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When my sister and I were small, we lived with my parents in Northern Indiana, transported from my parents’ hometown of Dayton, Ohio, due to my dad’s job. Ashley was not even born yet when we made the trek to the little ranch house on County Road 19. We lived in Indiana until I was 8 and my dad was transferred to Richmond, Virginia.
When my mom was feeling lonely for family, she would pack me, Ashley, and a tape recorder with “Wee Sing Bible Songs” in it to go to Toledo to see her sister and our cousins. From Bristol to Toledo was a mere two hours and apparently worth having to listen to “The Lord said to Noah, go and build an ark-y, ark-y” sixty-two times.
If I remember right, the only time we usually trekked to Dayton was for Christmas. For Thanksgiving, we went to cabins all together with the large family clan. During the summer, we headed to East Harbor, Ohio, to go camping for a week and visit Cedar Point.
You know how far it is from Bristol, Indiana, to Dayton, Ohio?
According to the ever-credible and insanely helpful Google Maps, it’s 4 hours and 10 minutes.
It’s all relative, isn’t it? To my mother, 4 hours seemed like a very lengthy drive when she had been in her hometown all her life, growing up and being wed and bearing a child within miles of her sisters and parents.
Nowadays, Mom and Dad drive from Philadelphia to Dayton probably three to four times a year, and to Nashville several other times (about a 14-hour drive). My mom, who until I was in college would not step foot inside an airplane due to a bad experience and fear, has flown to Nashville to see Libbie at least five times since her birth.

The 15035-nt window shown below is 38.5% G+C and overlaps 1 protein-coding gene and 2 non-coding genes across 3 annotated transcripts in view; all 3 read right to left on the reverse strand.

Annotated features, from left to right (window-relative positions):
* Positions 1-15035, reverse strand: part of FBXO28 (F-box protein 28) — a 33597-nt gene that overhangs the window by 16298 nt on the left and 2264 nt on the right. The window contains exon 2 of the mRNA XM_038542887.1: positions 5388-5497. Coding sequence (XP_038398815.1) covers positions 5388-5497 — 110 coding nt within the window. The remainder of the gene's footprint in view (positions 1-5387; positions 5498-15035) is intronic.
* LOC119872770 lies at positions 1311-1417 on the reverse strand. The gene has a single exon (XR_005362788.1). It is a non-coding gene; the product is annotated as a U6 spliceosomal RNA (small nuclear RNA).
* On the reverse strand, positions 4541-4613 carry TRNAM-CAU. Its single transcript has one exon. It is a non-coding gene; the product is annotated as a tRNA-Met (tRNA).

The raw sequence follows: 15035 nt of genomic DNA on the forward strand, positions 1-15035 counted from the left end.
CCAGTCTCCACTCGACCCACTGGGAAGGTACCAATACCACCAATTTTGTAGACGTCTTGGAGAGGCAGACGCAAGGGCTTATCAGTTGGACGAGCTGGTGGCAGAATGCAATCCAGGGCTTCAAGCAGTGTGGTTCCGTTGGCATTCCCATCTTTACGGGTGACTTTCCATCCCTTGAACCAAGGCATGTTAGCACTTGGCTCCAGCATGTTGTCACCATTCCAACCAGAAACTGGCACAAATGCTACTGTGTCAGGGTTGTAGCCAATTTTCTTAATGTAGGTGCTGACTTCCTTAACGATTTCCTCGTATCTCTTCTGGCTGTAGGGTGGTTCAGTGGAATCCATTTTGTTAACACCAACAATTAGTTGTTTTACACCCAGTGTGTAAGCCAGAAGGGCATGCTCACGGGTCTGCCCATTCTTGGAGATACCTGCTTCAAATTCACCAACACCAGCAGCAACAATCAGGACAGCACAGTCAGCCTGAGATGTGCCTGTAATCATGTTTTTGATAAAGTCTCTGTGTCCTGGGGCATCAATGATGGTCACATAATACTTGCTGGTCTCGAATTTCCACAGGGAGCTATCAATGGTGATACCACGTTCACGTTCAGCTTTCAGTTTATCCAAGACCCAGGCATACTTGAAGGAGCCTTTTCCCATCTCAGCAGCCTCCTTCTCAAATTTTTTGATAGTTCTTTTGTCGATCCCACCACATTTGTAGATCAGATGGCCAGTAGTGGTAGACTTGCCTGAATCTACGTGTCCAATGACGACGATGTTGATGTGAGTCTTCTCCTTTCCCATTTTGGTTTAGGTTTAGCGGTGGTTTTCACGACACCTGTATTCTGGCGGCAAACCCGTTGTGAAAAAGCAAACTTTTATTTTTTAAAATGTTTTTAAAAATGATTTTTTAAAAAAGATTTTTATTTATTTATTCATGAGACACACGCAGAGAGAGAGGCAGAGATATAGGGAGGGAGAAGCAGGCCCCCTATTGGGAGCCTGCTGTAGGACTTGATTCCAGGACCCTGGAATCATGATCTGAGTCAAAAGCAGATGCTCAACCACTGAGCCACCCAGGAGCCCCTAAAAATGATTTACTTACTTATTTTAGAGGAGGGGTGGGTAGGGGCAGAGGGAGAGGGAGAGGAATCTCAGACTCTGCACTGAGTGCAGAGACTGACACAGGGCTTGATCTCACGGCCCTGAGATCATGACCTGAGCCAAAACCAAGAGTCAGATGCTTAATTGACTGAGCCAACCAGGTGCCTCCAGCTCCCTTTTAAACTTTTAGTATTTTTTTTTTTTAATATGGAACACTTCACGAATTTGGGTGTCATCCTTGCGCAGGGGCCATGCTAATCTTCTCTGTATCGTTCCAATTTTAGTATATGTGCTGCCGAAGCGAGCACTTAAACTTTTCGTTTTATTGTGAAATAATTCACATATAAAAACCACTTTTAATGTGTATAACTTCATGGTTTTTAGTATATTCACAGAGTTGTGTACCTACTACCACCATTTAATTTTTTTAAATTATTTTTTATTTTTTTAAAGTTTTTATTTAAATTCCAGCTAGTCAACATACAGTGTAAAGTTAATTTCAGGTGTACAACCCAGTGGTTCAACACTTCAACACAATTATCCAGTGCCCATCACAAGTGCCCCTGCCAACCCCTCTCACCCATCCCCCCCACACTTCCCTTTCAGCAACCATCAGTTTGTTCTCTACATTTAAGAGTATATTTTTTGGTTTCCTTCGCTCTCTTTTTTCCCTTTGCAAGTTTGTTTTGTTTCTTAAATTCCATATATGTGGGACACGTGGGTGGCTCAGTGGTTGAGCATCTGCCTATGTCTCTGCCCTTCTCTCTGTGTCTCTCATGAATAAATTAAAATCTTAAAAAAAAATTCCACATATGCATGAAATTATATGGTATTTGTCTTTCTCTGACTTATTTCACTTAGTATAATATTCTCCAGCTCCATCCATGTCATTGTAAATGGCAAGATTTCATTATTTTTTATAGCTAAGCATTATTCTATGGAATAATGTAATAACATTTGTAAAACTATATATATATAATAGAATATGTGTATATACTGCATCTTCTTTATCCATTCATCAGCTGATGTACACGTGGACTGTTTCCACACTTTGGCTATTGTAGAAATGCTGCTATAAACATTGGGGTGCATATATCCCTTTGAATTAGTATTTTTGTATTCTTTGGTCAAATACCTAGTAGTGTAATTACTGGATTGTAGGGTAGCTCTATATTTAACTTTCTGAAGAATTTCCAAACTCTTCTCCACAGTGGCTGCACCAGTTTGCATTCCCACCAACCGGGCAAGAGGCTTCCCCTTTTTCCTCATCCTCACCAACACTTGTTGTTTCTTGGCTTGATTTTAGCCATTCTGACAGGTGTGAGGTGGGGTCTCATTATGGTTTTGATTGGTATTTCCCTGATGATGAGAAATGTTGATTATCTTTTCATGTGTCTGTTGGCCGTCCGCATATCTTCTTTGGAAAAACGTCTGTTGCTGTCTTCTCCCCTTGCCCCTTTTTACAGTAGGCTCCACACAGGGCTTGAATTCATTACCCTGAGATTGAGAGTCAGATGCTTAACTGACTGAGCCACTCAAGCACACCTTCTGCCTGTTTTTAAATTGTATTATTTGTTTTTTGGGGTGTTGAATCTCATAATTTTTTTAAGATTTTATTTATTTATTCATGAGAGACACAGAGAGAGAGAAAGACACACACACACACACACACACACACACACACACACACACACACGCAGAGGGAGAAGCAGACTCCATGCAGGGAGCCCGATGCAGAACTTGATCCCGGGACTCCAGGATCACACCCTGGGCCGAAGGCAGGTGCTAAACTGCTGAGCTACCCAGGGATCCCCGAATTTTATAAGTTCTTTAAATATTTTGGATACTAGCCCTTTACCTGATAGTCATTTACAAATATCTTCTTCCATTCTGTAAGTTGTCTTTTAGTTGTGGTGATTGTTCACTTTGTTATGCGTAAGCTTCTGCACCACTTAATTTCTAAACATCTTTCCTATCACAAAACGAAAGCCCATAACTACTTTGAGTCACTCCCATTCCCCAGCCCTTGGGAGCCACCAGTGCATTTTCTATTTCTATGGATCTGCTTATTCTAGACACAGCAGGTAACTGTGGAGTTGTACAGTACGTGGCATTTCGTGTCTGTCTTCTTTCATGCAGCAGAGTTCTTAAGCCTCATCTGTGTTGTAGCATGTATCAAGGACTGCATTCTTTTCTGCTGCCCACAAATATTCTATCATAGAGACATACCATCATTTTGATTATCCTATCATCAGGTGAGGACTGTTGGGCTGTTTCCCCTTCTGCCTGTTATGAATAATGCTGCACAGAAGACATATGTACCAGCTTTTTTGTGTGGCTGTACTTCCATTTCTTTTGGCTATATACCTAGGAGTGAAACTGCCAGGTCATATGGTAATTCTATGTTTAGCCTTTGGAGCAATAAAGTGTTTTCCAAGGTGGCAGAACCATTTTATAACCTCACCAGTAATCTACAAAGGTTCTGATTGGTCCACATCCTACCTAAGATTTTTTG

For Mr. V and me, it was nothing to make the 6-hour drive to Dayton several times a year from Nashville. But this time, with a child who cried hysterically in her carseat for 45 minutes because she could see her pacifier but not reach it, I’m beginning to see why my mom would drive 2 hours but not 4.
We scoff at the decisions of others, thinking they are being silly or irrational. I’ve laughed many times over my mom’s hesitance to drive a mere 4 hours in the car. But now that I have my own small child in the backseat, I can see quite clearly: it’s all relative.
There must be some kind of math equation: how much you want to see your relations – how whiny your child currently is / how many hours you’ll have to spend in the car. Plus the square root of i.
Suffice to say, I will miss my parents at Christmas but if I had to make a 14-hour car trip with Libbie, I might have thrown myself out the window.
I hope your Thanksgiving travel and festivities were pleasant and warm! And there were no howling children in your backseat.